THIS IS A CLASSIC: I KNOW THE CROCODILE PRIZE AWARD ENTRIES ARE CLOSED – BUT KEITH YOU GOTTA CONSIDER THIS. THIS IS MY BLOG POST OF THE YEAR. COMRADE NOU I BOUGHT YOU BIG ROOSTER ALREADY SO NO SPECIAL AWARD FROM ME LOL _MN
I read with interest “Motu Koitabu people staring down barrel of a gun” by my very good friend Oala Moi. Excellently written but I had some certain reservations about how the story left me feeling.
In 2007 my clan campaigned for Powes Parkop for NCD Regional in the General Elections. In 2008 my clan campaigned for Miria Ikupu for the Motu-Koitabu Assembly Elections. Both Powes and Miria have failed us. As I write this I risk being quarrelled at in the village by Miria supporters. Well, quarrel all they want but let me say as an educated Motu-Koitabuan living in the heart of the village of Elevala-Hanuabada (not the classy high covenant houses in the mountains but in the environmental disaster zone) that both Powes Parkop and Miria Ikupu made many promises to the Motu-Koitabu constituents, and by and large both Miria and Parkop have failed us.
The view from my house
When talking about politics in Motu-Koitabu we must be weary of creating heroes out of people who have failed the Motu-Koitabu people. I’ll save this rationale for the last part of this piece.
But there is a danger that the truth about Motu-Koitabu, in this age of information, will be forgotten by grand delusions, and grander still generalisations. You have to be in the village, be in the heat of the buai stall nohobou, to understand where I’m coming from. Miria Ikupu promised change for Motu-Koitabu in 2008 in his successful effort to be elected Chairman of the newly legislated Motu-Koitabu Assembly. I remember that powerful rally, where at the end we all sang Eda Tano, and my heart grew heavy with pride; that this was the time Motu-Koitabu would rise. We sang the opening line “Papua oi natumu a haodia…” and I could feel tears in my eyes. It was a plea for the people of Papua to awake and arise. Miria Ikupu, we thought, surely Miria Ikupu was the man who would lead the emancipation of Motu-Koitabu.
By 2011 ordinary Motu-Koitabuans had grown sick of what they saw as the arrogance of a motuan elite, calling the shots as they pleased, to the disdain of Motu-Koitabuans everywhere.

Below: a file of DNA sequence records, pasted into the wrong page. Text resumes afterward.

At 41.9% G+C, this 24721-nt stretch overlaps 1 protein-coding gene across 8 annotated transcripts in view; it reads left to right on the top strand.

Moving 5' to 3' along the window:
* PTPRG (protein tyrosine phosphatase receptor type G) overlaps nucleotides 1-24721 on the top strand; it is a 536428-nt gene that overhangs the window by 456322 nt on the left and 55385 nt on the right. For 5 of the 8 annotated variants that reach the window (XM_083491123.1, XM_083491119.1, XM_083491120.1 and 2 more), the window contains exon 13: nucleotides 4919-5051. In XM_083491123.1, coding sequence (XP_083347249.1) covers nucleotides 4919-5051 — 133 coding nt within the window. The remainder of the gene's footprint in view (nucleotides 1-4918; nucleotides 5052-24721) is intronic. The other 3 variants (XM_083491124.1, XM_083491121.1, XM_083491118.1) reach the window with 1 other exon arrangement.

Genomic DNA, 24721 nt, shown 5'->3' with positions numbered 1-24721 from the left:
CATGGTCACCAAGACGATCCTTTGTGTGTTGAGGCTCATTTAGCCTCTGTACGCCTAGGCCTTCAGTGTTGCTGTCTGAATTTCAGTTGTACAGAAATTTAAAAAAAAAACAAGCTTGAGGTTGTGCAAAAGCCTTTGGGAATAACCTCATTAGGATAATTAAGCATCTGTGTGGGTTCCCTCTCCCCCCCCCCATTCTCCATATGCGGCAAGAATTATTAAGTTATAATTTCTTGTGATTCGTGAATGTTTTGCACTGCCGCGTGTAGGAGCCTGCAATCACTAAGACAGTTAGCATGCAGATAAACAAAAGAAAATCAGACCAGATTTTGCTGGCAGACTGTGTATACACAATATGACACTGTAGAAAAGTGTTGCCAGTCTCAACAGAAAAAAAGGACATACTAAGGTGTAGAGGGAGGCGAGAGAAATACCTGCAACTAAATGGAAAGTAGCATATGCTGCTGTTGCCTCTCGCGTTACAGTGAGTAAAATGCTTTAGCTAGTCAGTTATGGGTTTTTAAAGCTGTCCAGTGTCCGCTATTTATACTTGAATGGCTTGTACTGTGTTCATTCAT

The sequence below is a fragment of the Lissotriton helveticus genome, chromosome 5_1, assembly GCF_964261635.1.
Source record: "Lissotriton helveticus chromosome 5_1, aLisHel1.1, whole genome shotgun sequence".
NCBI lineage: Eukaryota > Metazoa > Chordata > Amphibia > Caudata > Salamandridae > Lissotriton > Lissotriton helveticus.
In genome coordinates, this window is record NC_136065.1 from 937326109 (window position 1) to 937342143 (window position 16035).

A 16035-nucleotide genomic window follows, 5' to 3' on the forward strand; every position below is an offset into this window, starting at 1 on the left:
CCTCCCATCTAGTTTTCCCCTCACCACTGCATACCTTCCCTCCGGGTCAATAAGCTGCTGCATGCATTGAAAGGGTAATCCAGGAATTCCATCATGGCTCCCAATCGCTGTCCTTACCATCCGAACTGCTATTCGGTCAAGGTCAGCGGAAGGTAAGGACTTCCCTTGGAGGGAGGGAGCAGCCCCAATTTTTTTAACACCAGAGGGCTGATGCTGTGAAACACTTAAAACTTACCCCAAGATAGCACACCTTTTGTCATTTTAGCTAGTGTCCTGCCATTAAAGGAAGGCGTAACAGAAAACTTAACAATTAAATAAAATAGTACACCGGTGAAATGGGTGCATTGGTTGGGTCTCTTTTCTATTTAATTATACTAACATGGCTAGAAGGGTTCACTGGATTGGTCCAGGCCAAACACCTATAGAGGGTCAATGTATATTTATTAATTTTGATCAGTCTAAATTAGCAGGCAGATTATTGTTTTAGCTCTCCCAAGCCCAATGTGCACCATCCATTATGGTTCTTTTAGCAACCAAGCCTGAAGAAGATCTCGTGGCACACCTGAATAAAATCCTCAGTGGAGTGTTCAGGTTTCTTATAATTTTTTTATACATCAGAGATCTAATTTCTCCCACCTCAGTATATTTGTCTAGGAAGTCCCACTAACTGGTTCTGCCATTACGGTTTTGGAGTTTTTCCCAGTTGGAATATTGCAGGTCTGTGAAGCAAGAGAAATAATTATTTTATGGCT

I accept Miria Ikupu’s reasons for running for Moresby North-West. There have been legal arguments made for and against. I did some research and concluded that it was a case of uncertainty against uncertainty, and at the end, it was the gray areas, much to the delight of the legal professionals that were paid handsome sums with the People’s money for their opinions, that skewers the legal arguments in favour of Miria Ikupu. Right now the man is on leave of absence from a statutorily enacted sub-legislative and executive body; a quasi local-level Government. He is on leave from an Office he was elected to represent for 5 years, and he is trying to run for another elected Office.
Hanuabada today. The dubu and the carton
We understand from chatter with members of the Motu-Koitabu Assembly that he will resign the Chairmanship as soon as he wins the Moresby North-West seat. If he loses it will be business as usual at MKA for the Chairman. But insofar as MKA’s relationship with the people in the villages goes, it isn’t business as usual. The villagers are being given contracts to clean the villages. MKA middlemen are on the ground urging people to take care of Motu-Koitabu and remember Motu-Koitabu and that it is important to believe in the Motu-Koitabu dream in Parliament. Turn the clocks back 2 months ago, you wouldn’t see these middlemen preaching the Motu-Koitabu gospel with packets of “contract-payouts” to spare.
I will not support Miria Ikupu just because he is a Motu-Koitabuan; indeed from history I have learnt that someone’s being Motu-Koitabuan doesn’t miraculously make him a defender of the Motu-Koitabu people; in fact what I have mostly seen as a motuan villager is Motu-Koitabuan elites screw their own people over. A riddle from Abisiri Clan where I live: What’s worse than having your land stolen by a Highlander or an Asian or a corporation? The answer: Having your land stolen by another Motu-Koitabuan.
Governor Parkop is no different. He came in through the carnivale that was Governor Wari Vele’s campaign in 2007, and came across as someone sincere and ready to fight for our land rights and to open up business interests. He wasn’t asking us to be the Lakatoi Captain which was Vele’s main plea; he was telling us to think of our little brothers and sisters and our Children. And we did – we ate the cake and the elaborately prepared beef stroganoff from Wari Vele’s 2007 campaign, but we voted for this human rights lawyer who came and campaigned in beat up tip trucks and spoke to the heart of the matter. Since then, we haven’t seen the agenda that he said he would pursue for us be pursued on the floor of Parliament. We saw a giant Turtle at Koki, and we saw a recreational Park where Lakani Toi prepared to give up his life to protect the first London Missionary Society missionairies from Motuan spears and curses.
We haven’t seen a safe future.